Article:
TaylorMade Challenging USGA Rejection
By Kickntrue on 11/6/09
Back in September I told you about the new wedges from TaylorMade with a replaceable face- well the USGA approved but told TM they couldn't sell them with aggressive U Grooves. TaylorMade didn't like that much- since they SHOULD be able to sell the U groove plates through 2010. The obvious thing at play here is people could "stock up" on the face plates and have them through 2024.

Wait... What?! Heck no you can't stock up on equipment you can legally play for the next 15 years! What are you thinking?!

TaylorMade is challenging the ruling.
TaylorMade’s argument is simple: Golf club manufacturers are allowed to produce wedges with larger, aggressive grooves during 2010, so TaylorMade should be allowed to sell face plates with the same grooves during the same period.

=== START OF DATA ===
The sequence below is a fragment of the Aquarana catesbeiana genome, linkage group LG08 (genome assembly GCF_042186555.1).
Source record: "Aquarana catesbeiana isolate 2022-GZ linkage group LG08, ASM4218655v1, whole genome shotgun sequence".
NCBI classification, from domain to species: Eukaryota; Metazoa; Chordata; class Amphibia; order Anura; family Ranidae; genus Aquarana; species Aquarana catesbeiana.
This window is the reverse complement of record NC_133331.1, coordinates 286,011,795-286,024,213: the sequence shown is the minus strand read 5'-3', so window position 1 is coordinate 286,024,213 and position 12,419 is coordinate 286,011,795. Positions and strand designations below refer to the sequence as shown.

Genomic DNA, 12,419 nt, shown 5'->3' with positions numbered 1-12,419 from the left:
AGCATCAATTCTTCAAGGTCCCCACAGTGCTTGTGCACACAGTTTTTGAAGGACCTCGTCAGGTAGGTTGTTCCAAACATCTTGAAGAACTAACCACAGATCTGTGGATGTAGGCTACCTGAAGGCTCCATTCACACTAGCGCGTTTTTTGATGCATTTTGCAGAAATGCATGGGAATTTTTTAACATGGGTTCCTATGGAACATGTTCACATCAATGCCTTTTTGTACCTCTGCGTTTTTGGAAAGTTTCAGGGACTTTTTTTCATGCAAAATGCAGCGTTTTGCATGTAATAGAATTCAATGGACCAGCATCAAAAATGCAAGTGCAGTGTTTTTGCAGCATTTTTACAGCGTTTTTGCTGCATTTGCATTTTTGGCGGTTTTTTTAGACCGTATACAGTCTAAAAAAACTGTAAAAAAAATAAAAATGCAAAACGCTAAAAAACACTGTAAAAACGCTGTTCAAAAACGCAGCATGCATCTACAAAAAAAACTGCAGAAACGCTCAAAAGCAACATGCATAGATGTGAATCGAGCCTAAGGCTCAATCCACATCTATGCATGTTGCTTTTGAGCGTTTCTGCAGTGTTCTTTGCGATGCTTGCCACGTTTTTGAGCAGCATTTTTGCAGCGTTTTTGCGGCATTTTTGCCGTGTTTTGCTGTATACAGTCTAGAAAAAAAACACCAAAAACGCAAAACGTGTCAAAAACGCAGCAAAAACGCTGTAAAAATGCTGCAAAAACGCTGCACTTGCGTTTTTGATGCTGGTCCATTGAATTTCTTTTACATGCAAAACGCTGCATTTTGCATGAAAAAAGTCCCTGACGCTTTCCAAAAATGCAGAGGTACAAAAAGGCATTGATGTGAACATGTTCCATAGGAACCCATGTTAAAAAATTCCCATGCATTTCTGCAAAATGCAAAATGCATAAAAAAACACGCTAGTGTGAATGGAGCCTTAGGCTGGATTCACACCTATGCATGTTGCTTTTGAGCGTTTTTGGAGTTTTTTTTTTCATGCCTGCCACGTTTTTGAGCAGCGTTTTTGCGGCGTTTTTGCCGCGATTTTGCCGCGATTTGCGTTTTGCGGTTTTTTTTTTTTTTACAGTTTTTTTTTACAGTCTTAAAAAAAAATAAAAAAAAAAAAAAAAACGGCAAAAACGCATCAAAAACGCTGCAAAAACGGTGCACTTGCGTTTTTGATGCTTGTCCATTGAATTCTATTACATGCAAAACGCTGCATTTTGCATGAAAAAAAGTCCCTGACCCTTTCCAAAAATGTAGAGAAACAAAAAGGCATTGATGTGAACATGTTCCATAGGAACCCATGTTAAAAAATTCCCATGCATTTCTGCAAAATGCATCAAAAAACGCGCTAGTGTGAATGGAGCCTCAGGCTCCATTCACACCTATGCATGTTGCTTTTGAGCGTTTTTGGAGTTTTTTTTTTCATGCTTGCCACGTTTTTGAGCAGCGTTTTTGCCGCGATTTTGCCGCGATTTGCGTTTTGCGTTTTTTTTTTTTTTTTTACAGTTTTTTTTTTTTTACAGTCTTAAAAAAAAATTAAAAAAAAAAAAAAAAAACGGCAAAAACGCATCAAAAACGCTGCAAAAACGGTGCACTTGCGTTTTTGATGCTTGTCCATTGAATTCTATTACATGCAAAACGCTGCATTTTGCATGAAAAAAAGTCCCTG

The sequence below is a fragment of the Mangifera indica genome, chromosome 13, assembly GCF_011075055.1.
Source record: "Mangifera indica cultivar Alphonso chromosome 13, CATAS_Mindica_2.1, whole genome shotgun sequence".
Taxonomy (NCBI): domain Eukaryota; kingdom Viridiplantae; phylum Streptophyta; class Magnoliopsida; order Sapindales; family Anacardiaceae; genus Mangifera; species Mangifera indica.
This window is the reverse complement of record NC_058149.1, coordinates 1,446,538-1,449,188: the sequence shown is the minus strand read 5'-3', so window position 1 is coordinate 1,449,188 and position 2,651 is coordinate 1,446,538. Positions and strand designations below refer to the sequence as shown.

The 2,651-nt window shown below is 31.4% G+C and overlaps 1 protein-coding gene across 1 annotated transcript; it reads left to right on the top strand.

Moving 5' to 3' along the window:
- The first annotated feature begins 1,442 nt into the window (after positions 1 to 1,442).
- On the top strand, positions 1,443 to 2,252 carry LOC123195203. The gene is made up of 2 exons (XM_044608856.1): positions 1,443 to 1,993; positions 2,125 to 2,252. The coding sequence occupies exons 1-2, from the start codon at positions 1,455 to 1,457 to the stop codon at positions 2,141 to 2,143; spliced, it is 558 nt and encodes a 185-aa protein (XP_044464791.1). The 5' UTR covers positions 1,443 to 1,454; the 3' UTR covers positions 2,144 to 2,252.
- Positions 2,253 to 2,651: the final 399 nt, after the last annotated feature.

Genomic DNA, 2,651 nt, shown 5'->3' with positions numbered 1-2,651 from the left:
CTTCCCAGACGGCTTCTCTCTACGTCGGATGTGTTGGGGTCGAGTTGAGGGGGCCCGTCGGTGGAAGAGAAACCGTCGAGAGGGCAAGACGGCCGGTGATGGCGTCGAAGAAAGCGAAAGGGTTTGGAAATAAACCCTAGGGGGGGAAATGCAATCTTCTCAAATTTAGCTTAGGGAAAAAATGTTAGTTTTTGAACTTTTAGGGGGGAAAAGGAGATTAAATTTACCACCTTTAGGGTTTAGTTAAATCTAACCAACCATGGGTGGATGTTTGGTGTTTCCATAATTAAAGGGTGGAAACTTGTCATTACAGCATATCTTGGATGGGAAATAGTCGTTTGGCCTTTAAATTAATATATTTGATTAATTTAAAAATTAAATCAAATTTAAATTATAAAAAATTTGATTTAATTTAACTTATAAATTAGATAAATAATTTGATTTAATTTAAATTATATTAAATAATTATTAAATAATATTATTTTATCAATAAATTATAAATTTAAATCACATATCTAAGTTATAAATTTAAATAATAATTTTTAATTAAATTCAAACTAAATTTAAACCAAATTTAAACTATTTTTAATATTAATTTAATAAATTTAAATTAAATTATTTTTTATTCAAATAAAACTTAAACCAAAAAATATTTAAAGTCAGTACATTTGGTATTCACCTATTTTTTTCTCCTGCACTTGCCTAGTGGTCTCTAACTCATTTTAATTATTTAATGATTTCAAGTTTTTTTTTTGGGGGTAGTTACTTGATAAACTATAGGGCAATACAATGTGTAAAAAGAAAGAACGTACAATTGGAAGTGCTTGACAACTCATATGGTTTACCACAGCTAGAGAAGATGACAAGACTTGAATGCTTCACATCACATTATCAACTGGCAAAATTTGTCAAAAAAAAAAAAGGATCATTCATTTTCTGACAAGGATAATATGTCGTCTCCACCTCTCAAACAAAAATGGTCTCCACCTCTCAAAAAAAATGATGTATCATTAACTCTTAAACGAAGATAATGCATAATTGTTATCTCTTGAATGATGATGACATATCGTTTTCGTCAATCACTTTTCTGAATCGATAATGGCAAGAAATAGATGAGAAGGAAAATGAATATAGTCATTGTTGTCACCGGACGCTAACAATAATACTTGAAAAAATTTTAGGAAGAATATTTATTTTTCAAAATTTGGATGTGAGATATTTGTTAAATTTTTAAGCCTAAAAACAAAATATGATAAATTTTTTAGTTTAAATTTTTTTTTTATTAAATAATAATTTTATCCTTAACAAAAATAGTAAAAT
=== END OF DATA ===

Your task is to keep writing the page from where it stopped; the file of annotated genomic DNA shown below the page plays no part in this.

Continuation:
Beginning Jan. 1, 2011, manufacturers can no longer make or distribute any clubs with the larger grooves.
Seems pretty reasonable to me... I still can't believe we're not actually going to be able to buy equipment after next year that has the current grooves. If we're allowed to have it in our bags until 2024 why the heck wouldn't we be allowed to buy it? I don't care if a hack amateur like me won't be able to tell the difference- it still doesn't make the ruling make any sense!

Full Story
Via Geoff Shackelford


photo source


[ comments ]
Backquak says: